But what if we could train our skin to smell these mushrooms or to see the aurora’s magnetism or to visualize the vibrations of a Kanye West song? Zach McKinney, co-founder of Spinal Singularity, envisions this world where our skin can do more.
Every time your phone vibrates, you are receiving a tactile form of information called haptic feedback. McKinney and his team have found that our skin can do more than just receive this type of feedback—it can act on it and produce a feedforward response, prompting action without us even needing to think about it.
For those with spinal cord injuries, the prospect of ever walking again is a slim one. The neural circuitry responsible for such an action is often wired below the site of the injury, cutting off our conscious access to it. But preliminary research has demonstrated that a combination of pressure stimulation of the foot and electrical stimulation of the spinal cord can trigger those neural subroutines, allowing spinal cord injury patients to regain a degree of mobility.
And what speed-dating event would be complete without a discussion about Pixar movies? And future children? And robots? Dr. Maja Mataric, enjoying the recent surge of funding and interest in her twin fields of robotics and computer science, spoke to us about a WALL-E future. We are both physical and social animals, she said, tied to life by our motivation. While not quite at the isolated, immobile, screen-surrounded society shown in the film, we are beginning to see some startling trends to that effect.
With the advent and availability of personal technology, the way humans interact with each other is changing, particularly in children. At least one study has shown that today’s 12-year-olds have the social skills of only 8-year-olds, indicating we now live in a less interactive—and as a result, less empathetic—society. But for the most part, empathy is hardwired in us, a muscle to be flexed and maintained. And if we cannot turn to other humans to help us exercise it, we can at least turn to something humanoid.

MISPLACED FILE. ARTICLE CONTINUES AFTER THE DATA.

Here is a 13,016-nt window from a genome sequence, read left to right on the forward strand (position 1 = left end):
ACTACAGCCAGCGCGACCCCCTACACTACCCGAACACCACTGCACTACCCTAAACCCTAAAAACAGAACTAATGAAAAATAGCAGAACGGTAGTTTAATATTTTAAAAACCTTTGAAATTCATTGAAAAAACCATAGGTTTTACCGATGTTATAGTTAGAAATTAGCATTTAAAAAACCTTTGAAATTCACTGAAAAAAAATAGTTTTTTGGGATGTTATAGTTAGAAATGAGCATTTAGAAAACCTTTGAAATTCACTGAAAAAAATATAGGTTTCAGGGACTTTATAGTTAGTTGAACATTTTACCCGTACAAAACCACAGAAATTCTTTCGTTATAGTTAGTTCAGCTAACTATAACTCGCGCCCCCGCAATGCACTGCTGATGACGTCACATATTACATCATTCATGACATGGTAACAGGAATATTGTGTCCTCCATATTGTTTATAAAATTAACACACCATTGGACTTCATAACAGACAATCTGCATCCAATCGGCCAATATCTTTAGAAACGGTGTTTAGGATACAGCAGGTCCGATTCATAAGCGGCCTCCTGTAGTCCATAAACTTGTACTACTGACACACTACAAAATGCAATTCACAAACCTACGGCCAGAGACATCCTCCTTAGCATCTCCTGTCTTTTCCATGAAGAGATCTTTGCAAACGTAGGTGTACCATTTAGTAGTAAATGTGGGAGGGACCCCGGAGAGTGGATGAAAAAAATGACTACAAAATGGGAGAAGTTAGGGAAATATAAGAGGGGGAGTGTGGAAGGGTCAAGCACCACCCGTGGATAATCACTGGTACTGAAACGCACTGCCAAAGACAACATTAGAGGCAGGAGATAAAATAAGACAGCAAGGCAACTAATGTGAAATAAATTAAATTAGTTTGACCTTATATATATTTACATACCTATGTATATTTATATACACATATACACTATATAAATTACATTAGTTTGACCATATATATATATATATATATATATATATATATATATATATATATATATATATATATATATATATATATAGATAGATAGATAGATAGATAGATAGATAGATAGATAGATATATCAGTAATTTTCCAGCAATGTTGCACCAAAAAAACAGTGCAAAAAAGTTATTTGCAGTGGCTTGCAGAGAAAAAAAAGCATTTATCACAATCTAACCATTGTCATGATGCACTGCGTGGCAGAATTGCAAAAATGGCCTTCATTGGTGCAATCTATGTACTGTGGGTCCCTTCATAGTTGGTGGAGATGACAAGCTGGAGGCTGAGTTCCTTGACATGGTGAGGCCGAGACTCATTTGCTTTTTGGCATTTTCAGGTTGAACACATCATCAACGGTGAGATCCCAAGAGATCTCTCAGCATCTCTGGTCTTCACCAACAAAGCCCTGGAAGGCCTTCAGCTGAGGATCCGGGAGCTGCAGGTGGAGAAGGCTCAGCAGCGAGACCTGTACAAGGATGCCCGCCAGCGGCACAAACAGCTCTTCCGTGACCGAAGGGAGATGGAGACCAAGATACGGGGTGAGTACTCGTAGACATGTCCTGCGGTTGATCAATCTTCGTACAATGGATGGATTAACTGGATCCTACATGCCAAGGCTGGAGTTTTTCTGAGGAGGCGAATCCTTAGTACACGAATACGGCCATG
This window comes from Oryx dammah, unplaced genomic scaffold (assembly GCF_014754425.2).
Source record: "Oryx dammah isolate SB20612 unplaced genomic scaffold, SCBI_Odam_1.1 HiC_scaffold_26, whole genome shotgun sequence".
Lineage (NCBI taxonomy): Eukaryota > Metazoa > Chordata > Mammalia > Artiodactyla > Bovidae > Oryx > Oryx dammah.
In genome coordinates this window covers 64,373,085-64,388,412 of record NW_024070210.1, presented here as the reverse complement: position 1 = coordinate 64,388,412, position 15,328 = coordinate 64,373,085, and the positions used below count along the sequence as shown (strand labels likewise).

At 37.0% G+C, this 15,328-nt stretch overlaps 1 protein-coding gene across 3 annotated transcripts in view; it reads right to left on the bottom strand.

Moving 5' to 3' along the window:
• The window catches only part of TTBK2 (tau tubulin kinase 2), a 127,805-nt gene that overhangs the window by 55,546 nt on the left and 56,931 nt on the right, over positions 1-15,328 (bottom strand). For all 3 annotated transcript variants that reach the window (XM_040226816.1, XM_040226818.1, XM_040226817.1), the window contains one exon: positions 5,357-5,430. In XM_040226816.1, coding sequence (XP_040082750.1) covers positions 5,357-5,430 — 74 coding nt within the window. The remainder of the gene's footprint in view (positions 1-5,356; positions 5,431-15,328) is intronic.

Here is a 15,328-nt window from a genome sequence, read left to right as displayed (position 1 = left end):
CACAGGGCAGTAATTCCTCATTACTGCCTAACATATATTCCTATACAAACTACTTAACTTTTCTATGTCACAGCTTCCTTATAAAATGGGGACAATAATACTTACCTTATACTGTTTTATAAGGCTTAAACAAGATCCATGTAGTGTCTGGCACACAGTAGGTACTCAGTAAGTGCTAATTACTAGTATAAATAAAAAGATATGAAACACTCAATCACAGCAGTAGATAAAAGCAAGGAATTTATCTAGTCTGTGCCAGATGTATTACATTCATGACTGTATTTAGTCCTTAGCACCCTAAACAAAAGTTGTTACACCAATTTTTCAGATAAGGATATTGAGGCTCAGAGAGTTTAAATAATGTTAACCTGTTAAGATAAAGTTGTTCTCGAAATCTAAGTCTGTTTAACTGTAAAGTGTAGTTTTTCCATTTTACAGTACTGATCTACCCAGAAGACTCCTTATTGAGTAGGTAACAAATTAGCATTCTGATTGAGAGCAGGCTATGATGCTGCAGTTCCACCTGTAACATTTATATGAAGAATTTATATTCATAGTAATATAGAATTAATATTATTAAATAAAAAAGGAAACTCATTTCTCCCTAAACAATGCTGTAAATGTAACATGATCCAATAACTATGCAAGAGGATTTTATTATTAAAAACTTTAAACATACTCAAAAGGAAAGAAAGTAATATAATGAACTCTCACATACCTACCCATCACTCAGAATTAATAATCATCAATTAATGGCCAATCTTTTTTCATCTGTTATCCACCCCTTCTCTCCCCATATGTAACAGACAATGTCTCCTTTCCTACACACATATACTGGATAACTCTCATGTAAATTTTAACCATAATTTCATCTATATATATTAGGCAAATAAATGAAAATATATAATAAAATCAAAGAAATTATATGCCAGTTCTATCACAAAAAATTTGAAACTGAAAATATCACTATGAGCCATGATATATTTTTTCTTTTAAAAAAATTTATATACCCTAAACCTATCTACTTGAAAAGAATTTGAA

Robots can help us tap into our human-to-human interaction abilities, drawing out empathy by virtue of their design and programming. For children with severe social disorders who struggle to develop a group of friends, and even those without, robots could offer a vital outlet of socialization. We may live in a world where the near future sees robots teaching us to be human.
But Mataric highlights the importance of diversity in the development of this technology and in the field at large. Without the breadth of perspective and a variety of contributors, we will not be able to create technology capable of serving all those who need it.
With that, the final countdown ended, and she rose from her seat. “May you live in interesting times,” she finished, and left the room. After a moment, everyone stood and filed out, convinced that that they indeed do.